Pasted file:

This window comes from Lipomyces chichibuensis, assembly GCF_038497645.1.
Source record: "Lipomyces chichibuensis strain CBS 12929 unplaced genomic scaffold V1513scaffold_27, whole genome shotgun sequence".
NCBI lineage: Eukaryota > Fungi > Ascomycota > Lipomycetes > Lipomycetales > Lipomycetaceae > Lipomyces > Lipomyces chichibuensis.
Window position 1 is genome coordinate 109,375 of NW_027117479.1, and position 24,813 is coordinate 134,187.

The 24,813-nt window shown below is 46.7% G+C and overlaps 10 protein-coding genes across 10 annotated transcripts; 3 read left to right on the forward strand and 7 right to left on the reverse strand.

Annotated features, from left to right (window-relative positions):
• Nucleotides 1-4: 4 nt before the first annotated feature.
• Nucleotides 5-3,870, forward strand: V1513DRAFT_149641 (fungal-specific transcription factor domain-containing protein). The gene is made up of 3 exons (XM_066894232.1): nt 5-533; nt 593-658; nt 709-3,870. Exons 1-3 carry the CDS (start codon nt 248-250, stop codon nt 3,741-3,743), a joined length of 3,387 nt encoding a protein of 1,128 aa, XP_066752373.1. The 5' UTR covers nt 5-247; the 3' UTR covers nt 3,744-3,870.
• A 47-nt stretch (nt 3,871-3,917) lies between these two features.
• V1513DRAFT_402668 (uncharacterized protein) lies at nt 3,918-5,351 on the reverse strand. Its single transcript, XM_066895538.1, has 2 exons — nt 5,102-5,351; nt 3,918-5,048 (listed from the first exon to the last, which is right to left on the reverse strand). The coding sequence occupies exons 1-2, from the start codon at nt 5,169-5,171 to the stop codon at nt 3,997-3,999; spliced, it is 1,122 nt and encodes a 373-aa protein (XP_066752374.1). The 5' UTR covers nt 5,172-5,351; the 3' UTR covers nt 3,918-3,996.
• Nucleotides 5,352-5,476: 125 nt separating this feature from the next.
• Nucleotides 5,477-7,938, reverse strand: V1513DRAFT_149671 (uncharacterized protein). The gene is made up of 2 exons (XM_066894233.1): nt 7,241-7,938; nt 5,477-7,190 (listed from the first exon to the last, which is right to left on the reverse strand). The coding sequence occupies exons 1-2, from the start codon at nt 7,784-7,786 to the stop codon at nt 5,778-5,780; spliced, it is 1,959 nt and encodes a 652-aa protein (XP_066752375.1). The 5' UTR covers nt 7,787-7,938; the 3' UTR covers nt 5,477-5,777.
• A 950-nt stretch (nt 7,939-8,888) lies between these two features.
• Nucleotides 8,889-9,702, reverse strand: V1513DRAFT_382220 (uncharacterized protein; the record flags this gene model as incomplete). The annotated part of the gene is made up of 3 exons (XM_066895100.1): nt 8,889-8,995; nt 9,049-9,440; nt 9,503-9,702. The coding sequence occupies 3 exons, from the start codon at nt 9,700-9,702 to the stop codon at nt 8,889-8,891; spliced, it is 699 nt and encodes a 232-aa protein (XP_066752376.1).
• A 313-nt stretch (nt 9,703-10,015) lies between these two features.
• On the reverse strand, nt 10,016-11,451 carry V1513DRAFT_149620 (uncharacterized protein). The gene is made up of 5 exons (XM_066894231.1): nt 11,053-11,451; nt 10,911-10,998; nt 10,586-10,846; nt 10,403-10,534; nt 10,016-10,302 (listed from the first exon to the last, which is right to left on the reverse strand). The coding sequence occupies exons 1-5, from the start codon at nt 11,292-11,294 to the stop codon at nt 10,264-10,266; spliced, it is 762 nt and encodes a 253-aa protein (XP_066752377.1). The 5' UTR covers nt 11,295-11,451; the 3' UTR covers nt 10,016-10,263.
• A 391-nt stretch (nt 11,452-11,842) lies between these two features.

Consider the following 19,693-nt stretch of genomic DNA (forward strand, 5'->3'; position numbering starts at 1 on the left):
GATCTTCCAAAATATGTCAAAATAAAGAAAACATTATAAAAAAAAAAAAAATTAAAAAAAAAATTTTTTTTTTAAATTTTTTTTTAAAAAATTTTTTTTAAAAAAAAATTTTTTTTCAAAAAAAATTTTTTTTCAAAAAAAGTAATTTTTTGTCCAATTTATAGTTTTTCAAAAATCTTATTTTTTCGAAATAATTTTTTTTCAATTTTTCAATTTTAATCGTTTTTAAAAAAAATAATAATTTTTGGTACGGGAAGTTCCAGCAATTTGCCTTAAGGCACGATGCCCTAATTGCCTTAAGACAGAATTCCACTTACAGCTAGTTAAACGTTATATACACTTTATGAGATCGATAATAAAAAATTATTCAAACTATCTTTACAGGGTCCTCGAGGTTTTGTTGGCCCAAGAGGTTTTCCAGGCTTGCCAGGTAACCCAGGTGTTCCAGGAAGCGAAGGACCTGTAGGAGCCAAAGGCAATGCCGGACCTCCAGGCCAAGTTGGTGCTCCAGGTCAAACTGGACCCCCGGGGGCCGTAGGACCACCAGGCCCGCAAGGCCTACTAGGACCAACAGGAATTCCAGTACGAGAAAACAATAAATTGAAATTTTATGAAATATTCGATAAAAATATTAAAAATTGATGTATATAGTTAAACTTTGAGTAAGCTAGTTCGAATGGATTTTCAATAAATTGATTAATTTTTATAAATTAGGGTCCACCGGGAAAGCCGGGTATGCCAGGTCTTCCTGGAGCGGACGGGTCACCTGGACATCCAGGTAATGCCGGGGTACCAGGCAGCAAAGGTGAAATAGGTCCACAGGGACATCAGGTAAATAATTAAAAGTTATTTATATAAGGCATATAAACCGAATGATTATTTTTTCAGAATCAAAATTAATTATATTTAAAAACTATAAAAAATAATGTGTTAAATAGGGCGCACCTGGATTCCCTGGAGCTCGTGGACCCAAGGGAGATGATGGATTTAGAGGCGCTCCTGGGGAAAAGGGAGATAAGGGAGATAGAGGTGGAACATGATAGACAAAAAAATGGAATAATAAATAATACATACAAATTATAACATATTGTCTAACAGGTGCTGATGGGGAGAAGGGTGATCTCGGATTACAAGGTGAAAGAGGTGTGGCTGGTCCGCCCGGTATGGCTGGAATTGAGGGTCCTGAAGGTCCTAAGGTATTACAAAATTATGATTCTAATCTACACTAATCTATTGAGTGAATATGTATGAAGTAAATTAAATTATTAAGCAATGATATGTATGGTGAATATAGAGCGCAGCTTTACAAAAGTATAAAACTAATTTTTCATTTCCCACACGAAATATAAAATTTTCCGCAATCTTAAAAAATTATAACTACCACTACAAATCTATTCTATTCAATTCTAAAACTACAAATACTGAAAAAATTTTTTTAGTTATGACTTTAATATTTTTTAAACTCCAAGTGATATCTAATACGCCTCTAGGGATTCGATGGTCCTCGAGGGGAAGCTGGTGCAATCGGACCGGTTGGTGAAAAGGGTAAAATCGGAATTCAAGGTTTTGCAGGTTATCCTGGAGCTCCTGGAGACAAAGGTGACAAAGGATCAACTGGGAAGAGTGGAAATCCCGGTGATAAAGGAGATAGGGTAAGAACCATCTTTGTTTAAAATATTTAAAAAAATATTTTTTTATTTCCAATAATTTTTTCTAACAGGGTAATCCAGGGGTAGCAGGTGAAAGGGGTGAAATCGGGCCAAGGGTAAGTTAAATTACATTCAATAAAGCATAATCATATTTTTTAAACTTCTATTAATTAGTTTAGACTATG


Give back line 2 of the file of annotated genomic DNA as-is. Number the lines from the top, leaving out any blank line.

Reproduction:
Source record: "Lipomyces chichibuensis strain CBS 12929 unplaced genomic scaffold V1513scaffold_27, whole genome shotgun sequence".